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Reflections Of Hope

Updated: Jun 20, 2022

It’s 3:40 a.m., three days before Christmas 2019. Throughout the house there are family members sleeping in bedrooms, living room, or chairs in the den. It’s now post-Christmas for we celebrated this day early. As with so many families, Christmas may come early or late, depending on travel plans to visit other family members in distant cities and towns.

This time of the year can be a hectic time, but the time with family and peace of this time of the year are good and so rewarding. Why then am I at the desk? I’m here because I realize within a few blocks of my home there are many veterans who are not enjoying “peace on earth, good will to men.” Within my city of Nashville there are thousands of veterans, many of whom are sad, lonely, tied up with pain and even homeless. Some may be among the 22+ a day who will decide that they cannot continue on, that life has been too difficult and too painful to continue.

I am so grateful for those of you who read this and our newsletter each month. Those who partner with us in so many ways and who are such encouragers, prayer-warriors, and financial supporters. You, individuals, churches, sponsors, and many others, are the sources of the drive that moves this GWFW work forward. GWFW is reaching out to more and more veterans across the nation, and even in some foreign nations where our military men and women are deployed. As I look back over the past year, I rejoice in the hope that has been made available to so many because of you.

Bringing hope and life for struggling veterans that comes through the good news of Jesus Christ. In a world that sets it sights and hopes on the false promises of secular wisdom, we are enabled to present the promises of one who said, “I come that they may have life and have it abundantly” (John 10:10). As I look to the future, I see more and more people like you, who are seeking to give hope and the good news of our God to others. I visualize congregations doing more than simply celebrating and appreciating our veterans on a certain day of each year. I envision church leaders recognizing the vast mission field and ministry, not just on foreign fields, but in our own backyard, among the thousands of veterans striving to acclimate back into a society from deployment. I believe that we will see budgets with a line item that reads, “Mission to Veterans.”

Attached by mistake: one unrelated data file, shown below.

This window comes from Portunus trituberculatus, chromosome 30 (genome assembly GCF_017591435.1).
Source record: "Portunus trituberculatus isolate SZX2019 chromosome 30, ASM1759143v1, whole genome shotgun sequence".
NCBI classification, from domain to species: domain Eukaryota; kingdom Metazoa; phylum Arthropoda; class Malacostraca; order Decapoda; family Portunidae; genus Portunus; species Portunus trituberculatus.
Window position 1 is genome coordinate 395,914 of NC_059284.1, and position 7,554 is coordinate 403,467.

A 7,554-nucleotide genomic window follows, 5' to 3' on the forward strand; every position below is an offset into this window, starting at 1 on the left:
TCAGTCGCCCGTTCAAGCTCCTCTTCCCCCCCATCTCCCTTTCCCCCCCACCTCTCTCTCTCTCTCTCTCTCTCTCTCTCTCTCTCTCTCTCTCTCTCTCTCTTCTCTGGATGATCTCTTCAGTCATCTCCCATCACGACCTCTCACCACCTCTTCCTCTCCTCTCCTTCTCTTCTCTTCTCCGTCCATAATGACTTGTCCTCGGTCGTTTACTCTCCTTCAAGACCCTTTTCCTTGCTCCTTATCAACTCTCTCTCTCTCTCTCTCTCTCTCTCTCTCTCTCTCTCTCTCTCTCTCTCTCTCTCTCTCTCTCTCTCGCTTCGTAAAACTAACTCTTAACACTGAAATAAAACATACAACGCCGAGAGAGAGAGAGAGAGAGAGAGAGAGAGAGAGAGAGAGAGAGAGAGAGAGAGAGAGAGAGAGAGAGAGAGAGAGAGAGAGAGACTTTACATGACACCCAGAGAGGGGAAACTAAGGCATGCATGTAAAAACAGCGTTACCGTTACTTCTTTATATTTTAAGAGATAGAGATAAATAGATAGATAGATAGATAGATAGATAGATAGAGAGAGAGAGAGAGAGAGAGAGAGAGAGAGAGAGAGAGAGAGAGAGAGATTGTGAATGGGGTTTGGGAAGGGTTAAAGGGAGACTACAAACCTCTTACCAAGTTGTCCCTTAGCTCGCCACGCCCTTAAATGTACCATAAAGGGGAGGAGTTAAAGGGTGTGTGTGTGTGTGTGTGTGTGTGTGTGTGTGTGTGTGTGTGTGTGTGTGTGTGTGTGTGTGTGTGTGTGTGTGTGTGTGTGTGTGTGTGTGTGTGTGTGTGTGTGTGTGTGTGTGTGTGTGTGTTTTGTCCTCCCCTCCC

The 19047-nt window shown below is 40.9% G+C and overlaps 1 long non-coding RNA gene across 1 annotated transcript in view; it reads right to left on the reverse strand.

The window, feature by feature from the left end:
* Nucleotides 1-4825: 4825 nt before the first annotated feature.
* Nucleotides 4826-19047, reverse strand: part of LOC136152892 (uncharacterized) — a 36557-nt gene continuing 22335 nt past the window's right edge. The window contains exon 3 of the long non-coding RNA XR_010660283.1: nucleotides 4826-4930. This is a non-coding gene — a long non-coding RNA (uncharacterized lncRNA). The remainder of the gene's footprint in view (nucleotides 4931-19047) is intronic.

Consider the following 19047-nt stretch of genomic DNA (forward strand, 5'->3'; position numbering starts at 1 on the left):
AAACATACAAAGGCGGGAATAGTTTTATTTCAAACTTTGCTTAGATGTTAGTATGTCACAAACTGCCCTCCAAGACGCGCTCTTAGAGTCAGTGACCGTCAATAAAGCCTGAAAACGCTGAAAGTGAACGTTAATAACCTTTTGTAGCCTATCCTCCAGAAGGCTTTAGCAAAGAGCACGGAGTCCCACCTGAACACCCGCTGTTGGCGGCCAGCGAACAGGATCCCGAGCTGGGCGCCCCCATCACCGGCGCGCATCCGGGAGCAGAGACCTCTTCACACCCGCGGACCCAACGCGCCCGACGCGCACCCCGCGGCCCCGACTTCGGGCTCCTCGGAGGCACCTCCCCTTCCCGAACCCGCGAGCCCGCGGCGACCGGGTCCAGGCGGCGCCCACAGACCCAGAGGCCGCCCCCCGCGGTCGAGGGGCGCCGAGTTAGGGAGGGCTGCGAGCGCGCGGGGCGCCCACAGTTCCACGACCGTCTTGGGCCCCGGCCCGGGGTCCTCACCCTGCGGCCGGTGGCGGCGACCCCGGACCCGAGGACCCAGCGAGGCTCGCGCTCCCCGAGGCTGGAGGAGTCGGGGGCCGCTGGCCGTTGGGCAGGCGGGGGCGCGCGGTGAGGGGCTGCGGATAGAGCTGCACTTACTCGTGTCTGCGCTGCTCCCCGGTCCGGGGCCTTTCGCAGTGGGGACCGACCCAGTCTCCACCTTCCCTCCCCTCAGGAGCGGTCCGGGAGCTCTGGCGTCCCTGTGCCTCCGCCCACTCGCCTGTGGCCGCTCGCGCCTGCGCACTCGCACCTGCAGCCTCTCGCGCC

One of my student veterans at Lipscomb University wrote, just a couple of weeks ago, “I am so thankful for the many organizations that are fulfilling the serious needs of our brave men and women, who return home – housing needs, job opportunities, service dogs, medical and psychological needs, etc. However, I am saddened that there are only a handful of those who are reaching out to our veterans with the only foundation that can possibly help them rebuild the life that can be defined as ‘abundant.’ The only foundation in which to build, with all the tools being used to assist our veterans acclimate back into the society, is the foundation based on a relationship with Jesus Christ.”

Again, I cannot overemphasize the importance of your partnership with GWFW in filling the spiritual void so prevalent in the lives of many of our veterans. Our greatest challenge in meeting the spiritual needs of our returning men and women of the military is to continue to labor and trust in God to work his marvelous transforming power in lives we touch with the Gospel of Christ. Tom Seals

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